“Welcome to the fast lane, Jaguar Land Rover” is the last line of a recent article on TechCrunch. In case you’re unfamiliar with TechCrunch (TC), it’s owned by AOL and is regarded by many as the leading online publisher of technology news. And we’re not talking about the more traditional manufacturing technology, like that used to make Jaguars and Land Rovers. We’re talking digital technology, the stuff behind mobile apps and wearable gizmos that tell you things like how much margarine’s in the fridge.
Clearly TC wouldn’t be welcoming Jaguar Land Rover (JLR) to the typical automotive fast lane. JLR’s been there since the beginning. To understand the fast lane that TC’s is talking about, it helps to take a quick look at the current state of affairs in the world of automobile manufacturing.
In a nutshell, if there is a manufacturer today that does nothing but build cars, they are seriously behind the competition and falling further behind by the day. Instead, if you think of cars as much as mobile devices (like an iPad) as transportation devices, and understand why Apple, MicroSoft, Google and other leading technology companies are either in major partnerships with automotive manufacturers or spending buckets of cash on independent automotive development, then you have a clearer idea of automobile manufacturing today.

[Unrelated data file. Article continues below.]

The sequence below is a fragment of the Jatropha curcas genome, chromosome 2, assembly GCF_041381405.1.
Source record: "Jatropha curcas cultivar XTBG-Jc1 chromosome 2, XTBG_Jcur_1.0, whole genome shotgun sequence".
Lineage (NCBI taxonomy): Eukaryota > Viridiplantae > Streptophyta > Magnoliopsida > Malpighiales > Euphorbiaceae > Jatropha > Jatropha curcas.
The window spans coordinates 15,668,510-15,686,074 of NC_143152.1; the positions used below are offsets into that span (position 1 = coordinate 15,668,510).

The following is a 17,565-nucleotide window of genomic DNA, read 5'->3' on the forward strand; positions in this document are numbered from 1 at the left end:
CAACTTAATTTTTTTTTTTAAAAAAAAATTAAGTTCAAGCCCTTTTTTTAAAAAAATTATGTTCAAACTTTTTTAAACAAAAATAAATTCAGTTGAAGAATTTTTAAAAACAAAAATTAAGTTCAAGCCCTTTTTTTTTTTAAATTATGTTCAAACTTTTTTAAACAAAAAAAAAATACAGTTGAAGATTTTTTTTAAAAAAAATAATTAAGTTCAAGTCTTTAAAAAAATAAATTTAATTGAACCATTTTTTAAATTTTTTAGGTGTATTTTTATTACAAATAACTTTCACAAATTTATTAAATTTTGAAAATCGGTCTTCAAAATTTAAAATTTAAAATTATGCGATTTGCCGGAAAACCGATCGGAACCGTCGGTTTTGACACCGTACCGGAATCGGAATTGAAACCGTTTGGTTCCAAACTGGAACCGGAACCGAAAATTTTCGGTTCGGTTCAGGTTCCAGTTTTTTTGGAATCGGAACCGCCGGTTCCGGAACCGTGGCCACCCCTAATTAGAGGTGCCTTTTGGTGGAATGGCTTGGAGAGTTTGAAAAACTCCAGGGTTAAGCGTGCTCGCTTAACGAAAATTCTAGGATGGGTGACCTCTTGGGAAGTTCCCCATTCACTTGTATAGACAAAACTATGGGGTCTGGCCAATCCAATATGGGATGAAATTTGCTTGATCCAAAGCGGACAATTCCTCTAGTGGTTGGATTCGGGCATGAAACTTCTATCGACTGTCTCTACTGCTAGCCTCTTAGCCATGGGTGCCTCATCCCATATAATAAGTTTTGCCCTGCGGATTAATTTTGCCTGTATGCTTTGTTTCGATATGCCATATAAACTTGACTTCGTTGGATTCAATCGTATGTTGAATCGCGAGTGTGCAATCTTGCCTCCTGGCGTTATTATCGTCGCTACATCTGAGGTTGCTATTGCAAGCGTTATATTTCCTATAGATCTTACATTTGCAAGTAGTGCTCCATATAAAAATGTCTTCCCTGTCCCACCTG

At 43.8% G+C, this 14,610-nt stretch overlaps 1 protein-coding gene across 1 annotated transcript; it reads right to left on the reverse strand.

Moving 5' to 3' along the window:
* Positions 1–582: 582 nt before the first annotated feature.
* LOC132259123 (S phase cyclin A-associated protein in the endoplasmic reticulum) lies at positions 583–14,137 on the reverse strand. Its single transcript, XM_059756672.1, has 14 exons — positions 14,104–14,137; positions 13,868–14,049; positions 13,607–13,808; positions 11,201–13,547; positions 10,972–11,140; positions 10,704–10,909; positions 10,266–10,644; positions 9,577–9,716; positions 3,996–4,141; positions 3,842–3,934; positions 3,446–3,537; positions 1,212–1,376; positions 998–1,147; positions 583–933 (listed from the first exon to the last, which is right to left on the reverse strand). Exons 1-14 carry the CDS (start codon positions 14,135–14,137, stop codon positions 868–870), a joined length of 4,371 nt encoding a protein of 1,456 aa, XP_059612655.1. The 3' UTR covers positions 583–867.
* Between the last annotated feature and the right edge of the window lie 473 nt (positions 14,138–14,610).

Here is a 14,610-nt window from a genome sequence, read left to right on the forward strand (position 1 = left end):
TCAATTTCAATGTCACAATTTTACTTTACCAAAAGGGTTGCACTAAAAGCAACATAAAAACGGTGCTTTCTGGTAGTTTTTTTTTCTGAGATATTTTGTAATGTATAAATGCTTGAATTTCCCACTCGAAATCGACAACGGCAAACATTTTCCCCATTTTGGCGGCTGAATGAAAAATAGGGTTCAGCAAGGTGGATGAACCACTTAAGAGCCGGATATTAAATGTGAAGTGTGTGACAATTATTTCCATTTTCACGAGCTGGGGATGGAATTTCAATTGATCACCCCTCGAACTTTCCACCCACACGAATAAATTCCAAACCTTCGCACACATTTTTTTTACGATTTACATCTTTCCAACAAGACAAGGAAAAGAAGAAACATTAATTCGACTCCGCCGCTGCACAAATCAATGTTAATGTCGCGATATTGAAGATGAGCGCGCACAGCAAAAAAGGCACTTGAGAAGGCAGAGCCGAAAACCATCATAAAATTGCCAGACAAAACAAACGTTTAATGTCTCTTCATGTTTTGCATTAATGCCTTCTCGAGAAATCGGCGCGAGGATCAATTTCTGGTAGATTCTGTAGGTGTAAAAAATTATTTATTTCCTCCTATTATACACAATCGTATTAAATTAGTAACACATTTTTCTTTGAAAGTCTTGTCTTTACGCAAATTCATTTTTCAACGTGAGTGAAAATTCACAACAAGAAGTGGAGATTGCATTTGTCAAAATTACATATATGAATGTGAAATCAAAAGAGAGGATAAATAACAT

The TechCrunch article announced the Jaguar and Rover’s launch of InMotion, a wholly-owned “innovation” company whose mandate is building mobility apps and technology applications that, in some cases, may one day be spun off into their own entities.
The JLR Car Sharing App?
In the short-term, InMotion’s efforts will happen within JLR, and be initially focused on “emerging travel and transport issues which need solving”.
More specifically, according to MotorAuthority.com, Jaguar reps indicated that InMotion will create an app and an “on-demand vehicle infrastructure”.
While that statement falls short of actually saying “car sharing”, in corporate-speak, it can hardly mean anything else.
The speculation is that the JLR “on-demand vehicle infrastructure” will take a similar shape as BMW’s ReachNow program, which is already being rolled out in the U.S.. ReachNow is a car-sharing program that gives customers the option to have a vehicle delivered directly to them, instead of going to a central location to pick one up.
If anything proves that the world of automobile manufacturing is a far cry from what it was even just 10 years ago, it is that JLR is building a car-sharing app.